Is that a scraper? It tried accessing my site which is currently password protected for testing purposes. shall I block it?
Wget is just a command line tool for linux that fetches resources over HTTP - all this tells you is that someone accessed your site via a command line, it could have been a bot scraping you, but there's no way of knowing for sure
If your site is password protected properly, there shouldn't be any need to block particular user agents :) x
wget has legitimate uses, yes, but it's also quite useful for Web scraping. However, I don't think you should try to block it (or any other agent) by using the user agent string.
wget respects, by default, your robots.txt file. It's true that a scraper can just switch that option off, but guess what -- it's just as easy to use
--user-agent MSIE(blahblah) and impersonate Internet Explorer if you start blocking at the HTTP level. I've written scraping scripts before and you'd better believe changing the UA is one of the first steps (if that doesn't work you could always switch gears and simply write a script to automate IE, of course).
If you're really concerned, you'll need to try and catch bot-like behavior -- pages without referrers, too many requests in too short a time, etc. However, I'm afraid you'll quickly find that it's pretty trivial for someone who wants to scrape your site to bypass any measure you could possibly take (short of those that would be too onerous to your users, like only allowing one page view per hour or something). This is also likely to be a big time sink.
Essentially, if legitimate users can see your page, there's not much you can do to keep scrapers from seeing it too.
wget is often used for scraping. It's a command-line tool to download webpages and their assets. If your website isn't being publicized, you can almost be sure that it's a bot doing scraping. So yes, you could block it, but also be aware you may need to do something more sophisticated than blocking it with robots.txt since wget can easily be told to ignore robots.txt
To this particular user agent in .htaccess, you could add the following:
BrowserMatchNoCase Wget/1.12 (linux-gnu) wget Order Deny,Allow Deny from env=wget
Every time I read questions like this I think of Kevin Spacey's character in Henry and June. The fellow who was always writing his greatest Novel, but was so worried about someone stealing his ideas he kept it locked away in a briefcase, carried close to his chest...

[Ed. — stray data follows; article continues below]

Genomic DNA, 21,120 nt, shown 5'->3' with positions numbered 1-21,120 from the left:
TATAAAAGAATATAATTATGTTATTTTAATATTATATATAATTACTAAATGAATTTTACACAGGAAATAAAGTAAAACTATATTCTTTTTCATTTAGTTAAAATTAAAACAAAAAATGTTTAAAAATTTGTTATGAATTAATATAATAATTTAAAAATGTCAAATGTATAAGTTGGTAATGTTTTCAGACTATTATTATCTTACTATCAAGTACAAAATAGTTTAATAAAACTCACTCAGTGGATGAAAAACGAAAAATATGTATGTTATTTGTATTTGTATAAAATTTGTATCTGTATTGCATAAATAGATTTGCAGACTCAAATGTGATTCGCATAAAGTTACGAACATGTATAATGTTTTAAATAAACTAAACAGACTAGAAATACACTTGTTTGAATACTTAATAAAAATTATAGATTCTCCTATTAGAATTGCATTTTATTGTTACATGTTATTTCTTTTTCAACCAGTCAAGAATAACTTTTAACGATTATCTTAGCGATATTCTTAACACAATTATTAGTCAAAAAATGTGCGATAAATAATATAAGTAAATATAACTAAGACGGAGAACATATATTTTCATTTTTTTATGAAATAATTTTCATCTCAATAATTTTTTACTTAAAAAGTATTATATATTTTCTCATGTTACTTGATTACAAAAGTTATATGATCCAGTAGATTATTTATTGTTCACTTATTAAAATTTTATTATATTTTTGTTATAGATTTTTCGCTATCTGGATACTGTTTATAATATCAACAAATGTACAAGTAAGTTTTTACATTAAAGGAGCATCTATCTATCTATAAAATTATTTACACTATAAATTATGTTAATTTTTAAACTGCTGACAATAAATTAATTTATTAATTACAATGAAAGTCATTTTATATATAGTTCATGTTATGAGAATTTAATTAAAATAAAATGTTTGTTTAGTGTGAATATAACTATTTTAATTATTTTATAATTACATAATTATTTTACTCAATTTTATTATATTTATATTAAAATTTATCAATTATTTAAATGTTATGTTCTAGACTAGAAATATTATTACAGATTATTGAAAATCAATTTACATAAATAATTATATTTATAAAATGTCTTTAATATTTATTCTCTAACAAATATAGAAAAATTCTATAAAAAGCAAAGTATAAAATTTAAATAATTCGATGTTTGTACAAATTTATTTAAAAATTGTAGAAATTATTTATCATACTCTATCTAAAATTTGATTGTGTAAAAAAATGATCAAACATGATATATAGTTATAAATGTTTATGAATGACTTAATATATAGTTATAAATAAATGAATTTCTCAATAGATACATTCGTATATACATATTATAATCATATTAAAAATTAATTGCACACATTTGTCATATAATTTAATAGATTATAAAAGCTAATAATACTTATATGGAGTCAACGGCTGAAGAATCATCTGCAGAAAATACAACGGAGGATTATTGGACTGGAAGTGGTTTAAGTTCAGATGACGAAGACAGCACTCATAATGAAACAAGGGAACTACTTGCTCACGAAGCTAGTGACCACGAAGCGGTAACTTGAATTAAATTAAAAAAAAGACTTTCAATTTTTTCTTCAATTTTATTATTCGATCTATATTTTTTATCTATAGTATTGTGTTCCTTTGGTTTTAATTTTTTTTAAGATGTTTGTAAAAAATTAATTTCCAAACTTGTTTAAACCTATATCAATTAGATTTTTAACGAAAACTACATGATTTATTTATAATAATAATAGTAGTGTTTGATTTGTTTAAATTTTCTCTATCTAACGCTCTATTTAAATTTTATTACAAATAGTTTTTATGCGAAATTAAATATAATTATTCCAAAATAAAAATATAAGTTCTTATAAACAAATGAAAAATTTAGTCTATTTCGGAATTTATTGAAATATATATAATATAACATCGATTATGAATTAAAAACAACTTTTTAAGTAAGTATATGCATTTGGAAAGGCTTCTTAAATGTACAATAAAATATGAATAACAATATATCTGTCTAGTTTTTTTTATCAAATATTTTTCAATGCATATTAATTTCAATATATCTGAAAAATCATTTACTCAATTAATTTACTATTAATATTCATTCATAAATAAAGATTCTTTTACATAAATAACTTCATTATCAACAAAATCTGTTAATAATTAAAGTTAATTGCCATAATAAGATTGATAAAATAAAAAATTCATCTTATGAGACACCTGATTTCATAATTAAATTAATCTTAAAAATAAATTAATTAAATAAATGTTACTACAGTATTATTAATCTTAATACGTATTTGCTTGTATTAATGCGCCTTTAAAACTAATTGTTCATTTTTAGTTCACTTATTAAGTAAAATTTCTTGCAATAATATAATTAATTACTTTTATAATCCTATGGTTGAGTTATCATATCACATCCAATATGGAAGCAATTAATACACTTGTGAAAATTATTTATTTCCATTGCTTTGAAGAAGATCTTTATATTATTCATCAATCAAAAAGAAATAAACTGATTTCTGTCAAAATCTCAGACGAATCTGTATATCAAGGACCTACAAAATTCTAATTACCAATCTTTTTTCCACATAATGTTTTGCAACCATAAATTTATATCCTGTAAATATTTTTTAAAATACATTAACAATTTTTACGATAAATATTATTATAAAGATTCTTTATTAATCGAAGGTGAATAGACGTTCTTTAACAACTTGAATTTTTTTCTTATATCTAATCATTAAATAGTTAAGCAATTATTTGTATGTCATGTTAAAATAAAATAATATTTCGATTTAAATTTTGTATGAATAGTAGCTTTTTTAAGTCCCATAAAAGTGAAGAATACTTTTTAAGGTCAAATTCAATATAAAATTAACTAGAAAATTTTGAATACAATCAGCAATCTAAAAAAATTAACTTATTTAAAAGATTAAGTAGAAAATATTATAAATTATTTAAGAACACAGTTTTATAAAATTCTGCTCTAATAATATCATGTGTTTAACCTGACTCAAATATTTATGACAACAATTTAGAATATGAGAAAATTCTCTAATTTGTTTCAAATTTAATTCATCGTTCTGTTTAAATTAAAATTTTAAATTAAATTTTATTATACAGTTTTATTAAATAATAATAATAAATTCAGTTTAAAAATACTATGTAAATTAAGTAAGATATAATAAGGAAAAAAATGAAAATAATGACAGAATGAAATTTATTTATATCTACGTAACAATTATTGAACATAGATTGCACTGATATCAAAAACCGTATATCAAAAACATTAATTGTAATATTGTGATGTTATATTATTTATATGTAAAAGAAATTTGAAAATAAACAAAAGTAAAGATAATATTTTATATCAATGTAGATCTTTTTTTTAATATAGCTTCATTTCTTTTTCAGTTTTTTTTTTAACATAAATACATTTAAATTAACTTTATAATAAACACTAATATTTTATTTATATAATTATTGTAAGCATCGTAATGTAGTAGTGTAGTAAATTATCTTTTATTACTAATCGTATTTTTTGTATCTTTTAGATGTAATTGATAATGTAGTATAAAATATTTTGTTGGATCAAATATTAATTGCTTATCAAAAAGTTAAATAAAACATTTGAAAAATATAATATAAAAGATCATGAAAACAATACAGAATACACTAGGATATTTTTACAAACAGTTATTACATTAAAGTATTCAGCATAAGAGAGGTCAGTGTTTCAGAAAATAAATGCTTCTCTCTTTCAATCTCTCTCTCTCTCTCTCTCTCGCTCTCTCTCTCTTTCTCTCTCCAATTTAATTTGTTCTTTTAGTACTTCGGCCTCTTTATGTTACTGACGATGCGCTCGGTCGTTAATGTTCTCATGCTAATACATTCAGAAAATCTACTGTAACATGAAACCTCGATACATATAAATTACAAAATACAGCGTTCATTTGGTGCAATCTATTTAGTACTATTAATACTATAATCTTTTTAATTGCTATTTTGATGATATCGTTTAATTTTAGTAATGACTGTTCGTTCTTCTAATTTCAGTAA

Every linux user is a "legit" wget user. I use it often for grabbing debs, videos, binaries, whatever. It's easy to drive from the command line so, yeah, it makes a great scraper. But that's definitely not its only use, and making it appear as firefox or msie is just one --parameter away, so you're wasting your time blocking it. If anything, if you do that you're going to attract the attention of anyone passing by; they'll change the user-agent string and start digging for what you have "hidden."
Why another answer? Because both are right but with caveats. I study these things as a subject area regarding security.
WGet is an offline web browser. It is not interactive like Linx which is a text based browser that works something like any other browser. WGet is most often used to capture resources such as downloads, videos, audio files and capture and create a localized copy of a website. It can be used by scrapers, but it would awkward to do and would require hand written code to parse files. I have done this for customers. I would not recommend it.
WGet is not a scraping tool. It is generally not used by scrapers directly because there are so many software scrapers out there that it would not make sense. However, the use of WGet does allow the user to do things that would not otherwise happen. For example, I can create a resource URL corrected version of a page, part of a site, or whole site, to browse offline off of my hard drive. It is possible for WGet to download a page, part of a site, or whole site corrected for redeployment somewhere else. But from my experience, this does not happen.
WGet is not generally a tool that anyone really needs to do work against your site.
And that is exactly my point. Anyone using WGet is not a casual user and often has something nefarious in mind. But not always. I have used WGet to download research papers, data, and any other resources where I would have to click a bunch of links essentially one at a time and pay attention to the process. For example, I could specify what page to look at, and what resources I wanted to download and I could trigger it to run on my robot server completely unattended. I use WGet for valid work. But users like myself are extremely rare, and I would not be using it against your site without your knowing it.
I would block this agent. I have it blocked on all the sites I control. If you are not offering downloads videos, audio files, e-books, and other similar resources for open downloading, block this agent. The user is likely up to no good. In fact, during my study, outside of a resource site, I have not seen a valid WGet user.